In this regard, Perkeso is considering a different approach to retain women in the workforce, particularly women in their childbearing years. One of the strategies includes supporting women work and life balance by integrating maternity cash benefits and parental leaves into Perkeso’s social insurance framework. Currently, the fiscal responsibility for maternity benefits and parental leave exclusively falls on the employers. These financial obligations, however, are ultimately transferred to women in the form of increased barriers to entry into the labour market.

Given women’s predominant role in caregiving, the absence of female employee and frequent leave are perceived by employers as supplementary costs, potentially dissuading them from hiring female employees in the first place.

The idea to redistribute the expenses associated with childbirth among active contributors in the workforce aims to ease the financial strain experienced by employers and employees during maternity periods and parental leaves.

This proposed policy was included in the Government’s Budget 2023, and the amendment of the Employment Insurance System (EIS) Act is presently being examined by the Human Resource Ministry (Kesuma) to establish reliable maternity benefits.

An inclusive approach

In terms of promoting diversity and inclusivity in the workplace, Perkeso advocates a more inclusive hiring approach by encouraging the employment of female vulnerable groups. Under the Budget 2024 Daya Kerjaya initiative, employers receive incentives to hire women with disabilities, elderly and retired women, as well as female ex-convicts.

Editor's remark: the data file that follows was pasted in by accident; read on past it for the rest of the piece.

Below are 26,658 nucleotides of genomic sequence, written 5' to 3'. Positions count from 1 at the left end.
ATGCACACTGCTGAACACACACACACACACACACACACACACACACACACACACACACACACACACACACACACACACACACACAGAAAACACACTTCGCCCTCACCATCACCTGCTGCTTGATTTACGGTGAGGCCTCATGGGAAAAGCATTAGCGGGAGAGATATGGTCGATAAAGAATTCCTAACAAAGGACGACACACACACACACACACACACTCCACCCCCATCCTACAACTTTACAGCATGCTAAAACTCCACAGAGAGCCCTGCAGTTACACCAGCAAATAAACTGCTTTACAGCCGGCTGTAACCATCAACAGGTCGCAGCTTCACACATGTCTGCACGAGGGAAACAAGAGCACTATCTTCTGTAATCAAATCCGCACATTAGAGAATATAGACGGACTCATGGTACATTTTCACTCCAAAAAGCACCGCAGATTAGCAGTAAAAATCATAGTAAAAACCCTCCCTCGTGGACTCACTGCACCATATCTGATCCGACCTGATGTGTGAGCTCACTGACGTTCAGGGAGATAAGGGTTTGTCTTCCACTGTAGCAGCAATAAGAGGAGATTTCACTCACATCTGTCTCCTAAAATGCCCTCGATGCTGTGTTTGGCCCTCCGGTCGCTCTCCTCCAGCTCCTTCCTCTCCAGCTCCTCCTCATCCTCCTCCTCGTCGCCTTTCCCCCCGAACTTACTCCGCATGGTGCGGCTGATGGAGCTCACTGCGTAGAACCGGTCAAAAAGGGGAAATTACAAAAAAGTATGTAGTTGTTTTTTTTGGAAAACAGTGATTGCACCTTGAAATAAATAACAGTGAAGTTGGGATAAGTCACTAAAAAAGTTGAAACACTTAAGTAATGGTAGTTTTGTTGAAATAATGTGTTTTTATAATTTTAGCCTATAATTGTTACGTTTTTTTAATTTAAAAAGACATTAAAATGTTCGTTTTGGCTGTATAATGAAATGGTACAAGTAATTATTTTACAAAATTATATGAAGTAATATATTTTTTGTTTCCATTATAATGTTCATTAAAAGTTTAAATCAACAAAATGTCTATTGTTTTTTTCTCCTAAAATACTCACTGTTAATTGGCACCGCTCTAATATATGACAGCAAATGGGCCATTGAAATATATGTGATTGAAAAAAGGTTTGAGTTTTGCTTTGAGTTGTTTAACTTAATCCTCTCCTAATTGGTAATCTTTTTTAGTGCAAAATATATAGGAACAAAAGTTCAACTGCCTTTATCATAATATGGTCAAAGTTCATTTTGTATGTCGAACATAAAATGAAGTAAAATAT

By actively promoting the hiring of vulnerable groups, Perkeso not only advocates for equal opportunities in the workforce but addresses systemic barriers that vulnerable individuals often face when participating in the workforce.

Moreover, recognising the potential benefits that diverse talent can bring to the organisation is essential to drive organisational success.

As holistic policymakers, we must not discount the social protection aspects for women who embark into the informal sector. Almost 58 percent of freelancers are women and the reasons for women venturing into self-employment are broadly influenced by family structures, marital status and as an additional income for the household.

Because the informal sector workers do not have a comprehensive social protection coverage, they often face heightened vulnerabilities due to factors such as

limited access to healthcare, financial insecurity and a lack of legal protections, further exacerbating existing gender inequalities.

The matching grant for Self-Employed Scheme (SPS) initiative from Budget 2024 provides a holistic social protection

coverage, especially for women who are

self-employed in 20 different sectors. They are eligible for various benefits such as medical benefits, temporary and permanent disablement resulting from employment-related injuries.

This guarantees a significant step towards empowering women with essential benefits and support to navigate the challenges of self-employment in informal sectors.

More than 161,000 of female self-employed have enrolled in the scheme with female predominantly working in food; healthcare treatment and rehabilitation; hawker; agriculture; and online freelancing sectors. With a robust safety net in place, women can contribute more effectively to their households and communities.

In the ongoing battle against gender disparities within the workforce,

Perkeso emerges as a beacon of change, spearheading multifaceted approaches to address systemic barriers and foster inclusivity.

With a focus on policy reforms, institutional support, and societal shifts in attitudes, Perkeso champions efforts to create a future where every woman can pursue her career aspirations and achieve economic security.